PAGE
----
Adonis Diaries

Posts Tagged ‘health care system

Re-designing for better problem solutions in health care system?

The wider determinants of health developed by Public Health England show that in fact, things like someone’s education, their job, who their friends are, how they get on with family, and where they live can actually determine how long they will live – even if they’re using the same doctor as someone living down the road but who is likely to live 10 years longer.

In the last two decades, design has been demonstrating a refreshing approach to addressing such complex problems. This is because design provides the opportunity to re-frame problems and solutions.

It explores ways of doing things that haven’t been tried before, to address problems that haven’t been well understood before. But in this age of complexity and multiple dependencies, problems are constantly and rapidly changing too, and so must solutions.

We need to move away from the romantic notion that a solution – whether it’s a service, product or policy – needs to go through a one-off and well-polished design process, beyond which it will continue to be relevant forevermore.

Reality is very different.

So we’re making the case here that as designers, we have a mission to build the capabilities of non-designers who work within the organisations that are transforming our future. This means they are equipped with the problem-solving mindset to constantly interrogate, improve and innovate as realities quickly evolve, and things that worked yesterday soon become obsolete

Why this is important

Urgency for prevention and early intervention: There is a sense of urgency to preempt problems before they happen in order to save time, resource and often even lives.

The recent NHS Sustainability and Transformation Partnerships (STPs) demonstrate this urgency. With an ever-increasing population, public services are at breaking point. But since two-thirds of deaths among those under 75 are a result of preventable illness, there is a growing recognition that keeping as many people as possible healthy is the most sustainable investment.

This is where a lot of the STP plans are focusing their energy. Because design offers a lens into the future and a provocation for possible realities, it provides those committed to prevention and early intervention with the ability to understand future problems and to design solutions that can forestall them.

Systemic complexity

We can no longer think of products, services and policies outside of the systems they exist within and interact with. For example, we worked with the Healthy London Partnership on a deep dive to understand the root causes of childhood obesity and to try out new ways of addressing this chronic challenge.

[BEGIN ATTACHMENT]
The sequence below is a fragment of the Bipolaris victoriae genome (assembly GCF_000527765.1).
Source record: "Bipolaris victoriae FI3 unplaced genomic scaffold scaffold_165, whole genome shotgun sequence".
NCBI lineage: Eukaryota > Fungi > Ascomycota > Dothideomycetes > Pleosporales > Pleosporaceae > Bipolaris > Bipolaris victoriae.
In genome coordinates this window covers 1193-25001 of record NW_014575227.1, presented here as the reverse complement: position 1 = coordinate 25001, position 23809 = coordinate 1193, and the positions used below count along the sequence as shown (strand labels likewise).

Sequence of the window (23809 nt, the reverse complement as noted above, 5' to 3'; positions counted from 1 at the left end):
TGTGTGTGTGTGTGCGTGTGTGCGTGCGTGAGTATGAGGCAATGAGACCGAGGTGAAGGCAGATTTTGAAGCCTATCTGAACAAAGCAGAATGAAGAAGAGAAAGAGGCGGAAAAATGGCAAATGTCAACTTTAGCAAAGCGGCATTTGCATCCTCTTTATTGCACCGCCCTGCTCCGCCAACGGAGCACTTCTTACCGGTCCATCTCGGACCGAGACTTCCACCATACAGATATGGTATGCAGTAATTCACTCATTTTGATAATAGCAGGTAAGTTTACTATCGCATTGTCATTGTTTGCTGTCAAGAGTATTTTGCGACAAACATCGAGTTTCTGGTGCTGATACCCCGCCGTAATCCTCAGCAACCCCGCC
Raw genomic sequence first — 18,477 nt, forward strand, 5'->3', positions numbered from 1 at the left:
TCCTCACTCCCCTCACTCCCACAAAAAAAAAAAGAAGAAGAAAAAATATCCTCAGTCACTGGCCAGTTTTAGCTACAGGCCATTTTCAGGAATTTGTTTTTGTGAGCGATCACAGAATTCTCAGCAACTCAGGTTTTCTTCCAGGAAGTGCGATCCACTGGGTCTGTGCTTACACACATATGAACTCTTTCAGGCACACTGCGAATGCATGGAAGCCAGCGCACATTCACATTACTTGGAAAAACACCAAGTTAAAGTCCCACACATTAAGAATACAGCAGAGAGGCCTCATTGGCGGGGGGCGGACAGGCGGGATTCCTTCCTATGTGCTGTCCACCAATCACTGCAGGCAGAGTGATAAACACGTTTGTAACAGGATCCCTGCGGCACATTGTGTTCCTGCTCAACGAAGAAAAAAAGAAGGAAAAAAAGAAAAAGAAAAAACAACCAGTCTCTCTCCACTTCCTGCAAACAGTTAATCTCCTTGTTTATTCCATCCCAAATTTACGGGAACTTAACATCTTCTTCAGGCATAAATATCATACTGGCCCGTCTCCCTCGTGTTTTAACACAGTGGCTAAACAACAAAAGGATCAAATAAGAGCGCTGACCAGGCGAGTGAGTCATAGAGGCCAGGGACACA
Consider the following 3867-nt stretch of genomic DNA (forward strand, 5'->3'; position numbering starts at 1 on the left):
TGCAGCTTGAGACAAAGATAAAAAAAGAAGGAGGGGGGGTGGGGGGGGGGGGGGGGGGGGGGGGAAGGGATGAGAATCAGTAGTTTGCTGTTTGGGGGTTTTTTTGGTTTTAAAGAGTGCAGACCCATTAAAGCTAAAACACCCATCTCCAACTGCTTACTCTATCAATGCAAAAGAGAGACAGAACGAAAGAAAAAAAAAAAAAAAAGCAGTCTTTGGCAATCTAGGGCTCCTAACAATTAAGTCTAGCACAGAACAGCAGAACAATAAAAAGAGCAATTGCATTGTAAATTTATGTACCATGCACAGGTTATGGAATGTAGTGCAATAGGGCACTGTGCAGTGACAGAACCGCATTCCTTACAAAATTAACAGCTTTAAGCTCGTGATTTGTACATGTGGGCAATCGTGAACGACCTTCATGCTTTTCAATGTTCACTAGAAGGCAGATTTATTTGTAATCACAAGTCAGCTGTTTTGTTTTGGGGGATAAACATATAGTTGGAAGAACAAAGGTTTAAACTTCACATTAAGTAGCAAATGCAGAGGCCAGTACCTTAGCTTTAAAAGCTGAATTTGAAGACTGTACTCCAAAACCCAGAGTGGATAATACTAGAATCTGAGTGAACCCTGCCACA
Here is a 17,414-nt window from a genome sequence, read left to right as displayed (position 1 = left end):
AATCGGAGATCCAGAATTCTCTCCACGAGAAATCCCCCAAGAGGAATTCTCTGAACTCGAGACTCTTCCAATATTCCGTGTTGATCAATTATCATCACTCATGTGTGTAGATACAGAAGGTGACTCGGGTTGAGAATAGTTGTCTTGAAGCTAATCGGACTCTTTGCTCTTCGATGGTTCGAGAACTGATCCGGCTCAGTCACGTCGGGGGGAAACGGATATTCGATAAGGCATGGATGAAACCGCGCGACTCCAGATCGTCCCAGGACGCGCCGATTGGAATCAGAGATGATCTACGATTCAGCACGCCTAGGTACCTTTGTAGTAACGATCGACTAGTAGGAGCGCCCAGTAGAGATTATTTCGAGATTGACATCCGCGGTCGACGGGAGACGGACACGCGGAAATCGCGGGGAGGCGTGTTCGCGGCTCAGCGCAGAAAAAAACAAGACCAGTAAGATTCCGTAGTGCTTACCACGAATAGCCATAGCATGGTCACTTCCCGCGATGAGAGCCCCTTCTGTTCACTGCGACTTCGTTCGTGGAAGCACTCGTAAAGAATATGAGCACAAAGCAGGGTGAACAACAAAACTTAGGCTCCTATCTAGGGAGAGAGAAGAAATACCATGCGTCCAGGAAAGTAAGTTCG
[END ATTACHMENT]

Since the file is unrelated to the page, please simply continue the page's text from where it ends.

Our insight revealed that a one-pronged approach will never do. We need to create positive and synchronized triggers at different points in the system: we need behavioral nudges that change the habits of individuals, we need social movements that influence and inspire whole communities, we need levers that transform physical obesogenic environments, and we also need legislation and regulation such as the Sugary Drink Tax to reduce temptation.

Design invites diverse people across the system to confront problems collaboratively, by creating solutions that leverage the collective power of everyone’s experience, expertise, resource and authority.

Ongoing transformation:

In a time of austerity, we just can’t afford to keep slowly chipping away at the problem through little tweaks and tricks in the hope that it will one day disappear. We need to completely and continuously re-imagine how things might work better.

When working with a national charity, we realised that funding for children’s centres was at risk, and that they were struggling to reach diverse families.

This meant we needed to completely transform the service, into one where children’s centres can go (literally ‘in a box’) into the homes of those who most need them, for a ninth of the cost and nine times the reach.

A design approach to problem-solving offered staff the opportunity to experiment with transformational ideas at a small and safe scale, fail quickly, learn fast and build confidence in the direction of travel.

What capabilities

Organisations need to develop a number of problem-solving capabilities to future-proof their solutions. In a recent Touchpoint article, my colleagues Jocelyn Bailey and Cat Drew argue that these capabilities are presumably less about skill and more about mindset and culture. Armed with the right mindset, organisations can then develop (and even invent) the unique skills, methods and tools to solve all types of diverse problems. This mindset is characterised by:

Deep human understandingthe approach invites curiosity and determination to explore what lies beneath people’s actions, decisions and perceptions.

Re-framing challengesthe insight revealed through deep human understanding can help reframe the challenge to get to the bottom of the hidden root causes, rather than the visible symptoms.

Working with othersa design approach to problem-solving is humble. We admit that we don’t know it all, and we invite others who have experienced the problem in different ways or who are experts in related issues across the system, to come on board and shape the journey.

Learning by doingthe only way to test innovation is to give it a go. Design is a process of solving problems through doing, learning, improving and scaling. Starting small and imperfect can mitigate the risks of failure, and with every iterative cycle and every improved version, more investment and scale can be justified.

image: https://www.uscreates.com/wp-content/uploads/2017/11/uscreates_prototyping-1024×683.jpg

PrototypingHow to go about this

There are various ways that organisations can build the problem-solving capabilities of their workforce.